As mentioned a couple of time already, lack of visibility into
inventory is a major issue when outsourcing. Product, your
largest investment, isn’t at arms-length. It’s at camp in a
third-party run warehouse that waits for your orders to do its
You need a way to get inventory counts and a way to send orders
their way for fulfillment. There are a few ways to do this.
When orders are placed, you can choose to email them to 3PLs,
give them a ring, or send faxes their way, so long as they
accept the method (email is the most common). Usually, a 3PL
will either email you product quantities on-hand or send them
through FTP (File Transfer Protocol) on a daily basis. They’ll
also provide quantities of a specific product on request.
Or you can forego all of that and integrate with them at the
cost of a setup fee that ranges from the hundreds to the
thousands of dollars. But don’t get too alarmed about that price
point. The setup fee tends to be worth it — it’s what the 3PL
charges to build an integration that works with your sales
Here’s how it goes down: once an order is placed on an
integrated channel, it’s able to communicate with the 3PL via
the integration, automatically alerting it to a
ready-to-be-fulfilled order. The 3PL gets the message and
fulfills the order, relaying additional information like
tracking info back to your channel.
Because they work with plenty of businesses, larger 3PLs usually
have integrations with common sales channels like Shopify or
Amazon, so there’s a chance that setup fees will be waived or
lowered. But any unique channel — like a home-grown cart or
fresh-on-the-market app — will require someone to build the
integration, whether it’s the 3PL or a freelance software
Order Management Systems
But the more sales channels, the more complications. If an
e-retailer sells on multiple channels, whether it’s via social
media, a cart, or a marketplace, they’ll have several channels
feeding into the same inventory that’s stored far away from you.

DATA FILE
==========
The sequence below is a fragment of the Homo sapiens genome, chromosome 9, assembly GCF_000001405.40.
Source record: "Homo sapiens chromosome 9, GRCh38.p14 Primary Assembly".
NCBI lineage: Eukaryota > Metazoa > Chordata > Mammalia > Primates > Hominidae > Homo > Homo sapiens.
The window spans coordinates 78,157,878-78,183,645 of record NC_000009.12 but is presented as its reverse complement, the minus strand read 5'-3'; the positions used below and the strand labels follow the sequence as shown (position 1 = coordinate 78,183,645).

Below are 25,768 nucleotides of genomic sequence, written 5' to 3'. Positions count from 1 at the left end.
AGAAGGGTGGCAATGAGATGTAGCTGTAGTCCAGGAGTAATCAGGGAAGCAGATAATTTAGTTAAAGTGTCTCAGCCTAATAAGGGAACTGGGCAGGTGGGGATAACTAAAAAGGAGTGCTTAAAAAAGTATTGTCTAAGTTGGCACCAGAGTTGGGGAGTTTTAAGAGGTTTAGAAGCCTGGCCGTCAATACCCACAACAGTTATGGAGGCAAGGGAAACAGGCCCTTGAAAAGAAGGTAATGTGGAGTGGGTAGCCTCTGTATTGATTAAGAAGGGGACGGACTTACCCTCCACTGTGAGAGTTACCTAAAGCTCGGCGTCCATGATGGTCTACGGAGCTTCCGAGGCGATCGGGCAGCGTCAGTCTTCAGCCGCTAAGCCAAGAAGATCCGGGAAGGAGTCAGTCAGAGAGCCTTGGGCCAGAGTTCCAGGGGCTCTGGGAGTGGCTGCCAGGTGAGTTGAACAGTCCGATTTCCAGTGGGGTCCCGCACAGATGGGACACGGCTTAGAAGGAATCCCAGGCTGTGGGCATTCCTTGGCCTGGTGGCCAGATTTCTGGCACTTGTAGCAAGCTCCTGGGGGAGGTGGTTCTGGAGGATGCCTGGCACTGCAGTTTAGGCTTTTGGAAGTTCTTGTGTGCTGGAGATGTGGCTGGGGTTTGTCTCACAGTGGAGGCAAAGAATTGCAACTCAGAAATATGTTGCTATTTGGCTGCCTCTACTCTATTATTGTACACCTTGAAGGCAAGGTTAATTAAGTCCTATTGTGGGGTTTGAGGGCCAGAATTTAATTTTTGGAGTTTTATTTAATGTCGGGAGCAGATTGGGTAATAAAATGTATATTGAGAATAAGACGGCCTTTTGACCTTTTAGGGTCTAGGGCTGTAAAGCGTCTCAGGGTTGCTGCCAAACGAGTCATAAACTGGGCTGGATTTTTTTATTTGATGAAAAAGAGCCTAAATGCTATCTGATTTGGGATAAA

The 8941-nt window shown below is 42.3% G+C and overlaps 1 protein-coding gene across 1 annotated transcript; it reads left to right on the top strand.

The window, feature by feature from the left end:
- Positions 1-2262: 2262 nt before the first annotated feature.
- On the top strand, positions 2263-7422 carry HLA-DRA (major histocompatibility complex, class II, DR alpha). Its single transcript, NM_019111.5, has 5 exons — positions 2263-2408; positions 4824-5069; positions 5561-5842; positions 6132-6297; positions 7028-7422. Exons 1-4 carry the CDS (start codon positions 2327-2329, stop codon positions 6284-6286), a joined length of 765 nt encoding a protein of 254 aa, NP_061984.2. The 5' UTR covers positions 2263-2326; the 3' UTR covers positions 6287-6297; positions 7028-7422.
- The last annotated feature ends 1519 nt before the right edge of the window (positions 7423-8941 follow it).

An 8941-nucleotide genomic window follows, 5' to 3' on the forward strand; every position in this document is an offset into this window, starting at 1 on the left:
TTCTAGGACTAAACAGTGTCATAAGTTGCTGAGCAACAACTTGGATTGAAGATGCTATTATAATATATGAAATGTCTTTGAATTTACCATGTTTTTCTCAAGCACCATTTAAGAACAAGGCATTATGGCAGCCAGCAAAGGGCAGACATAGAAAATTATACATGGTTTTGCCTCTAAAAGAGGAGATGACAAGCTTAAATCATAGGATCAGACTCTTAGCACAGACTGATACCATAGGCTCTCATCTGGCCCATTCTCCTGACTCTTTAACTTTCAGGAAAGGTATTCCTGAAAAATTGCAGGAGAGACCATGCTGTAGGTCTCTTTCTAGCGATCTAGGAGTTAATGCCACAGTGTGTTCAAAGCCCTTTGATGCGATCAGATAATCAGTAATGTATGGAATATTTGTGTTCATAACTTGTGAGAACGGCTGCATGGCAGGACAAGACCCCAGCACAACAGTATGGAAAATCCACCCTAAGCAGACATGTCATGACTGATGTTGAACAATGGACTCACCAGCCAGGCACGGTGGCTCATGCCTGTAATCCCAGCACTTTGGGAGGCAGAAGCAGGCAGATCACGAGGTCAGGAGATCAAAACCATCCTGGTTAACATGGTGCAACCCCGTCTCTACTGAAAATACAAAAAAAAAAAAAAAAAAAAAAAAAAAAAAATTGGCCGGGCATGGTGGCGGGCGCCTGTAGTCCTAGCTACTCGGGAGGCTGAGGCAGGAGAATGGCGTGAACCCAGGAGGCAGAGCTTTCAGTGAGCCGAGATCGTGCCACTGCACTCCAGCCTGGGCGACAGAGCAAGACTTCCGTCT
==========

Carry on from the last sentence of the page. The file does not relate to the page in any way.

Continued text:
No e-retailer wants to pay a boatload for individual
integrations with each channel.
That’s where an order management system (OMS) fits in — it acts
as a central hub that connects to all sales channels and keeps
track of orders and inventory. Here’s how it works:
Sales channels integrate with the order management system
(OMS), letting the user manage every order from every
channel in a single place.
The 3PL integrates with the OMS.
As each channel’s orders flow into the OMS, it routes them
to the 3PL for fulfillment.
The 3PL receives and fulfills the order.
The 3PL relays pertinent order information like tracking
info back to the OMS, as well as an updated inventory count.
The OMS passes the order information to the channel it was
made on and updates inventory quantities.
Note: When using an order management system, it
isn’t strictly necessary that you integrate it with your 3PL for
automated routing. It’s perfectly possible to receive incoming
orders and then email them manually to your 3PL for fulfillment.
Be ready to pay for storage. Called storage fees, the 3PL will
typically ding you for how much space your stored inventory
takes up, calculating the fee based on how many pallets or
footage you need, which are usually measured in square or cubic
Calculations work like so: take the dimensions of your packaged,
stored product, whether it’s a box of 50 or box of one, and
determine how many will fit on a pallet or within a measured
space — a 3PL’s pricing will ascertain which of the measurements
they use. The 3PL will then charge a set amount based on their
pricing, like $0.50 per cubic foot or a $15 monthly fee for
every ½ pallet used.
Usually on a monthly basis, the 3PL will conduct an inventory
check to see how much space you’re taking up, and adjust their
charges accordingly. But be careful — while it’s technically not
a cost, 3PLs tend to require storage minimums.
Prior to storing and fulfilling products, a 3PL might demand
that a minimum amount be stored to guarantee that your business
is worthwhile. For example, if the quantity you need stored
doesn’t quite meet a pallet’s worth, some 3PLs are willing to
store it — but they’ll charge you for that minimum pallet’s
worth at the end of the day.
And the longer your inventory stays shelved with a 3PL, the more
likely they will ratchet up fees called “long-term storage
fees.” They’re pretty straightforward: a 3PL will tack on a
long-term storage fee alongside their normal storage fees when a
product collects dust for longer than a certain period of time.
Picking and Packing Fees
Whether it’s a human hand or robotic claw, something must
process orders; something will pluck SKUs from storage and
package them. Third-party logistics providers will charge a fee
for this, called pick and pack fees, on a per order or per item
Pick and pack fees are directly related to order volume, and
3PLs often aim to attract high volume merchants to make more
money. In their pricing, most 3PLs will adjust their pick and
pack fees, applying scaled discounts based on order volume.
Here’s a look at how
Shipwire, a popular 3PL,
charges, for example:
Full Pick Price
Additional Pick(s) Price
Call for pricing
Call for pricing